The International Cricket Council (ICC) has constituted a three-member dispute resolution committee to look into Pakistan Cricket Board’s (PCB) $60 million compensation claim against the Board of Control for Cricket in India (BCCI) for not honouring the Memorandum of Understanding (MoU), which required the two countries to play five bilateral series in an eight year cycle between 2015-2023.
The hearing will take place at the ICC headquarters in Dubai from October 1-3.
PCB had appealed to ICC’s Dispute Resolution Committee, accusing the BCCI of not honouring the Future Tours & Programme (FTP) commitment, which also required them to play at least two away series against Pakistan on a neutral venue like the UAE.
“The International Cricket Council today confirmed that the Hon Michael Beloff QC will chair the Dispute Panel in the matter of proceedings between the Pakistan Cricket Board and the Board of Control for Cricket in India,” ICC stated in a release on Wednesday.
“The two other members of the panel, which has been established under the Terms of Reference of the ICC Disputes Resolution Committee, are Jan Paulsson and Dr Anabelle Benett AO, SC,” it further said.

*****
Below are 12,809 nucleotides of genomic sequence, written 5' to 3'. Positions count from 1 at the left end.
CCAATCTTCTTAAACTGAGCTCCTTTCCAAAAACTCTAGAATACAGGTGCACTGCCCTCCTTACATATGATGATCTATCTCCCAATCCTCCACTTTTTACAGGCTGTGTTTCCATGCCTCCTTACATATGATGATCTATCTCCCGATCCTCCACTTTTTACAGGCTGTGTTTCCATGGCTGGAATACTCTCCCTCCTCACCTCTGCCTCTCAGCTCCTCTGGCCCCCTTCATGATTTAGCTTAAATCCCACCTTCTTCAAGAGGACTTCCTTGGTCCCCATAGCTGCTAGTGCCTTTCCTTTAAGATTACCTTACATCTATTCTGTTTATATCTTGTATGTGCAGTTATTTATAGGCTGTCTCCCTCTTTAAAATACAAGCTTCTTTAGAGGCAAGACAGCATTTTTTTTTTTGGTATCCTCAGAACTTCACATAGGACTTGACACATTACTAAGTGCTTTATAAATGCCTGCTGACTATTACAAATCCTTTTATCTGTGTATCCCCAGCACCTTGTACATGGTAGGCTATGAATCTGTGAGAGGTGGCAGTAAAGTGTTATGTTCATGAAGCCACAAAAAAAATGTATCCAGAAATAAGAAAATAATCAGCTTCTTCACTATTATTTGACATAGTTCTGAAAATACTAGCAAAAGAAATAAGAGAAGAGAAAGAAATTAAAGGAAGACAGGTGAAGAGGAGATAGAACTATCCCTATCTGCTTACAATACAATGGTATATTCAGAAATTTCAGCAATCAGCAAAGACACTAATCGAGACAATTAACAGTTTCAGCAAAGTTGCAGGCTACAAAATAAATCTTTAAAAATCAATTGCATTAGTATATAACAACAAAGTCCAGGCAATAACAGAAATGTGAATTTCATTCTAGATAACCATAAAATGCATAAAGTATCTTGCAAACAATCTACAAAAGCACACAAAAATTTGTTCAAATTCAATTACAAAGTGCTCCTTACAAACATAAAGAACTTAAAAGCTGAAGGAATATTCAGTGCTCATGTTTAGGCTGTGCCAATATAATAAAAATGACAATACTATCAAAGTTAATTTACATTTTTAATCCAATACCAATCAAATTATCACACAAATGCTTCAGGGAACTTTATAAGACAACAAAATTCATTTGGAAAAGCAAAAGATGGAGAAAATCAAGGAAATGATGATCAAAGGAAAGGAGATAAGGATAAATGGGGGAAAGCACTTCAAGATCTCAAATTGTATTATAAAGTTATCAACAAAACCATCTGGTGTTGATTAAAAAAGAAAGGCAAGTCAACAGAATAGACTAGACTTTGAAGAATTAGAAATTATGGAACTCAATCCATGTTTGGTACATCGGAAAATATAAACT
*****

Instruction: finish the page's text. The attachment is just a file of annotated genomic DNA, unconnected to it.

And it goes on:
The world cricket’s governing body also made it clear that decision of the Dispute Panel shall be non-appealable.
“The hearing will take place as per article 10.4 of the Terms of Reference of the ICC Disputes Resolution Committee, the decision of the Dispute Panel shall be non-appealable and shall remain the full and final decision in relation to the matter and binding on all parties.”
With Indian government not allowing Indian cricket team to engage in any bilateral contest against the neighbouring nation in prevailing political circumstances, the BCCI has no option but to adhere to centre’s strict diktat.
BCCI has not incurred any significant financial loss by not playing Pakistan. However PCB was banking on their home series against the arch rivals, to fill their coffers as most of the top international nations have not toured the country due to security reasons.
“Our contention is pretty simple. We will play Pakistan in ICC or multi-nation tournaments like Asia Cup but can’t engage in a bilateral series until we get a go-ahead from the union government. There are certain sensitive issues that we need to take note of. It’s not that ICC is unaware of what the circumstances are. The hearing is in October and there is still some time. Let’s wait and watch,” a senior BCCI official told agencies today.